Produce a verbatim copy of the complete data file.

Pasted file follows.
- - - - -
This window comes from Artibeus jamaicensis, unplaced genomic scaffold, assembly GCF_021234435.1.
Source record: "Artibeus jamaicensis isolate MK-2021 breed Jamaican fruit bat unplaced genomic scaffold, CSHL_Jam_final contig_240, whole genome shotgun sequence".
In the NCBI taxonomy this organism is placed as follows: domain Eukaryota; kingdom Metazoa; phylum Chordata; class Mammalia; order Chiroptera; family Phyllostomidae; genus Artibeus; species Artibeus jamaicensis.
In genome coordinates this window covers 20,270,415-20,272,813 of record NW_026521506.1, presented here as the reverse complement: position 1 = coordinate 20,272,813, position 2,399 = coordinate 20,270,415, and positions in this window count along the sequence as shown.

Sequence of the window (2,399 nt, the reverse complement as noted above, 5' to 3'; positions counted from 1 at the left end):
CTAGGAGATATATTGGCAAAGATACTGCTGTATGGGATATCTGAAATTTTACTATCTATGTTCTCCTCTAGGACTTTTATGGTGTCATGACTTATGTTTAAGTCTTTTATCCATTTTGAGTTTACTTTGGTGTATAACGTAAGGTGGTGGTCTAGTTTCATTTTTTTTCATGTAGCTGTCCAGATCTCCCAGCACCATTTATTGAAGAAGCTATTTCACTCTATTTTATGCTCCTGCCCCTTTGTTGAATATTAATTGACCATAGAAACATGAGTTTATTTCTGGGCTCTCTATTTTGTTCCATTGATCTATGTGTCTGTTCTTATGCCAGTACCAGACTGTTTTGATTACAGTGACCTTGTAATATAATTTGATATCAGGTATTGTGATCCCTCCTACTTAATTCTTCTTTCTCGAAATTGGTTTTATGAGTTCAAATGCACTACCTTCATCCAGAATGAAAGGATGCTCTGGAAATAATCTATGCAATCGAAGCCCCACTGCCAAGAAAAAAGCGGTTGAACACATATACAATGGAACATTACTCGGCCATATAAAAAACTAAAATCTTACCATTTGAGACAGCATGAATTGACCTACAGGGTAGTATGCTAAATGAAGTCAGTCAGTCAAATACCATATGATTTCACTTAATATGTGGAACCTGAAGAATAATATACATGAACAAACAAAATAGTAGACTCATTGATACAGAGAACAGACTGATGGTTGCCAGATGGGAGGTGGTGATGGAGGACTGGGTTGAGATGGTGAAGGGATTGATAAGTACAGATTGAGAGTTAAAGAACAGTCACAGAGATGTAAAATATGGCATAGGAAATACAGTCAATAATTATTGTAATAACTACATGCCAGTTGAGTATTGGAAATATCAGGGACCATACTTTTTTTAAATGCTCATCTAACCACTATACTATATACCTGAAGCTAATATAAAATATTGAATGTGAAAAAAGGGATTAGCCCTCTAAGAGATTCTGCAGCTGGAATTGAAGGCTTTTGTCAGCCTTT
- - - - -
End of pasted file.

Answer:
This window comes from Artibeus jamaicensis, unplaced genomic scaffold, assembly GCF_021234435.1.
Source record: "Artibeus jamaicensis isolate MK-2021 breed Jamaican fruit bat unplaced genomic scaffold, CSHL_Jam_final contig_240, whole genome shotgun sequence".
In the NCBI taxonomy this organism is placed as follows: domain Eukaryota; kingdom Metazoa; phylum Chordata; class Mammalia; order Chiroptera; family Phyllostomidae; genus Artibeus; species Artibeus jamaicensis.
In genome coordinates this window covers 20,270,415-20,272,813 of record NW_026521506.1, presented here as the reverse complement: position 1 = coordinate 20,272,813, position 2,399 = coordinate 20,270,415, and positions in this window count along the sequence as shown.

Sequence of the window (2,399 nt, the reverse complement as noted above, 5' to 3'; positions counted from 1 at the left end):
CTAGGAGATATATTGGCAAAGATACTGCTGTATGGGATATCTGAAATTTTACTATCTATGTTCTCCTCTAGGACTTTTATGGTGTCATGACTTATGTTTAAGTCTTTTATCCATTTTGAGTTTACTTTGGTGTATAACGTAAGGTGGTGGTCTAGTTTCATTTTTTTTCATGTAGCTGTCCAGATCTCCCAGCACCATTTATTGAAGAAGCTATTTCACTCTATTTTATGCTCCTGCCCCTTTGTTGAATATTAATTGACCATAGAAACATGAGTTTATTTCTGGGCTCTCTATTTTGTTCCATTGATCTATGTGTCTGTTCTTATGCCAGTACCAGACTGTTTTGATTACAGTGACCTTGTAATATAATTTGATATCAGGTATTGTGATCCCTCCTACTTAATTCTTCTTTCTCGAAATTGGTTTTATGAGTTCAAATGCACTACCTTCATCCAGAATGAAAGGATGCTCTGGAAATAATCTATGCAATCGAAGCCCCACTGCCAAGAAAAAAGCGGTTGAACACATATACAATGGAACATTACTCGGCCATATAAAAAACTAAAATCTTACCATTTGAGACAGCATGAATTGACCTACAGGGTAGTATGCTAAATGAAGTCAGTCAGTCAAATACCATATGATTTCACTTAATATGTGGAACCTGAAGAATAATATACATGAACAAACAAAATAGTAGACTCATTGATACAGAGAACAGACTGATGGTTGCCAGATGGGAGGTGGTGATGGAGGACTGGGTTGAGATGGTGAAGGGATTGATAAGTACAGATTGAGAGTTAAAGAACAGTCACAGAGATGTAAAATATGGCATAGGAAATACAGTCAATAATTATTGTAATAACTACATGCCAGTTGAGTATTGGAAATATCAGGGACCATACTTTTTTTAAATGCTCATCTAACCACTATACTATATACCTGAAGCTAATATAAAATATTGAATGTGAAAAAAGGGATTAGCCCTCTAAGAGATTCTGCAGCTGGAATTGAAGGCTTTTGTCAGCCTTT